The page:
"I Don't See Color" & Other Excuses

In spring of last year, the lead singer of a popular rock band, New Year’s Day, posted a since-deleted picture on Instagram displaying a new hairstyle: dreadlocks. The people of Instagram proceeded to tear her to shreds in the comments, claiming cultural appropriation. In a reactionary post of hers that came later (also now deleted), she had quite a few things to say about the topic; she mentioned that no one knows what her ethnic background is, which is true, and that everyone was jumping to conclusions because she is white-passing/presenting.

Ensuing arguments flew in many different directions. People claimed that her dreads were synthetic, a characteristic of the Cybergoth subculture, and were therefore not appropriative. People pointed out the fact that hundreds of white men in metal and rock over the years, including her fiance, have had dreads and not one of them was receiving the sheer volume of hate that she was. I read them all. I hung out with what people were saying.

But this article is not about the original post, or a reaction to the fans’ reactions, or a social/cultural analysis of the morality of white people with dreads.

The lead singer’s response has been deleted, but I posted something of a rant about it nearly three hours after it happened, so I still have some quotes. Ashley’s response did not claim whether or not dreads on white people is cultural appropriation; instead she headed straight to the claims that she was “racist” and attempted to refute them. She did this by saying, “everyone is the same to me.” She claimed that “we are all on the same team,” and that she didn’t “pay attention to racial/social lines” because “everyone is the same” to her--generally to the effect that she didn’t “see” color.

This post sat horribly with me, as I had seen so many people before Ashley make the argument that they weren’t racist because they didn’t “see color.” I find this notion to be both a blatant abuse of racial privilege and wildly offensive. Throwing up their hands and saying “well, hey, I’m not racist. Everyone’s the same to me,” is a cop-out for those who don’t want to educate themselves and truly listen to POC to help overturn patterns of racial bias in society, workplace, economics, etc. It is a self-interested attempt at dodging the burden of social blame rather than actually addressing the issue. How lucky they are, these people who claim they “don’t see color," that they can use the privilege we as white Americans have to sit back and trivialize these racial biases that are integral to our social institutions. They compartmentalize the issues under the umbrella of “the race card,” they quip “I’m fine, I don’t see color” and move on in their everyday lives completely unaffected by the issues they so eagerly ignore.

In whatever otherworldly plane of existence where claiming “I don’t see color” somehow absolves one of racial bias, openly viewing everyone “the same” might actually have some remotely widespread effect on the current racial climate. But in the real world, racially charged acts of violence, discrimination, and oppression are happening constantly. What these people fail to realize (or perhaps more accurately, ignore) is that there are enough people in power in our government that do NOT see everyone as the same, and they silently allow POC to be discriminated against in schools and workplace/corporate environments, a disproportionate amount of MOC to be imprisoned for minor marijuana possession, the persistence of un-rectified police brutality, and more.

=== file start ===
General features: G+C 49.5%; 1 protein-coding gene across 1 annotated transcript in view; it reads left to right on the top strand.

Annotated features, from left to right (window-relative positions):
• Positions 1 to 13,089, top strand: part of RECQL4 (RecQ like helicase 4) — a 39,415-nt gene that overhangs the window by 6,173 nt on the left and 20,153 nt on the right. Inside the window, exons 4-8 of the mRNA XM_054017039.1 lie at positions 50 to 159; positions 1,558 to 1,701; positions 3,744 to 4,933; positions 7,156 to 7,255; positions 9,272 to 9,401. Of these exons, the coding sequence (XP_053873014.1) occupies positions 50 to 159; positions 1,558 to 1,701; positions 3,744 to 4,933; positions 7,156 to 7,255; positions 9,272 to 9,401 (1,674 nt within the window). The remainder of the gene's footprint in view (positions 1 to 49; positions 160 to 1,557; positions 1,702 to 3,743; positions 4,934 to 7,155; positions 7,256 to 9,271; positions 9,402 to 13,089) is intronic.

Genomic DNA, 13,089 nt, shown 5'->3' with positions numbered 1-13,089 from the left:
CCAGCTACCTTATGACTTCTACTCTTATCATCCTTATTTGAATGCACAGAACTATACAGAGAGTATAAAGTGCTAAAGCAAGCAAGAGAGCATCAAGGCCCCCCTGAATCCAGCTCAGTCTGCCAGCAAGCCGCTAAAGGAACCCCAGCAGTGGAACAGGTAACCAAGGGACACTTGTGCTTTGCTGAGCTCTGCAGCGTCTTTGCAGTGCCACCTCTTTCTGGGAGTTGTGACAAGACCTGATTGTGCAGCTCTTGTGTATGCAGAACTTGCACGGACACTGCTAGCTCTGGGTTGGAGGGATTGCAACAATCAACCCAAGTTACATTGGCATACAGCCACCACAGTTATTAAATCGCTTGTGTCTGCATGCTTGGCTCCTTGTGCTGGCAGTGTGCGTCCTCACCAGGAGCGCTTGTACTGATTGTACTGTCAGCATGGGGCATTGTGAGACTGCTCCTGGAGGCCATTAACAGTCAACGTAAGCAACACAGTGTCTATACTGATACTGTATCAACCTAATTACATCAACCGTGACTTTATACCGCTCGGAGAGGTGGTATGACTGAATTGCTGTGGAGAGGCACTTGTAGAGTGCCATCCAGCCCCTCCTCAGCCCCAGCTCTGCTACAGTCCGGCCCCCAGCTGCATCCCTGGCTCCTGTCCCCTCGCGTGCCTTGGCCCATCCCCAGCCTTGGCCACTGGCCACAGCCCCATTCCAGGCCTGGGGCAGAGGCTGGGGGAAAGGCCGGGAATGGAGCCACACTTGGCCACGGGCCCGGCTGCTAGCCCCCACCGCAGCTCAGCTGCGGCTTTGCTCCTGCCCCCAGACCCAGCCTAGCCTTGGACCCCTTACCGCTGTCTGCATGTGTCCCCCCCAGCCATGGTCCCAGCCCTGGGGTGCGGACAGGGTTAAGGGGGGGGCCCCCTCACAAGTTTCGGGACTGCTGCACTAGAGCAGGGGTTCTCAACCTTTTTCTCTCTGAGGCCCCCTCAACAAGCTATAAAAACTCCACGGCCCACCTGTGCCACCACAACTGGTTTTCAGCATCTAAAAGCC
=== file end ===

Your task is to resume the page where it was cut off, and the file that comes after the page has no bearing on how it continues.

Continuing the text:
They may even be coming at this with good intentions. They may truly want a future of unity and equity in our country and our world. But there are FAR too many people in this country--supremacists, bigots, uneducated folks, and even complacent well-meaning people--who use differences in skin color as basis for hideous prejudice and discrimination for they to sit back and ignore them. Who could rationally believe institutional racism and racial biases will be magically solved because they aren’t paying attention to it? Who leaves a problem alone, walks away, and expects it to miraculously fix itself? People who can’t be bothered otherwise.

Beyond the escapist nature of saying “I don’t see color,” there is also an element that is quite offensive. If the way to be not-racist, as they purport, is to “not see color,” then what would happen if they did see color? If their end goal is to not promote or support racism, why are they still supporting the idea that race is the issue? Why are they passively supporting the idea that the only way to end the issue of racism is to ignore it? That skin color inherently determines one’s societal, economic, and institutional worth?

If I were to offer a piece of advice to white people who have found themselves supporting this sentiment, it would be this: listen to the black, Latinx, Asian, Native American communities and what they are saying. How they are voting. Do not belittle and invalidate the struggles they face, that we will never experience, by treating them as worthy of being ignored. Do not strive to simply avoid being viewed as a racist, but actively denounce and dismantle the social infrastructures that encourage racial biases. they may not “see” this, but if they aren’t actively part of the solution, they are inherently a part of the problem.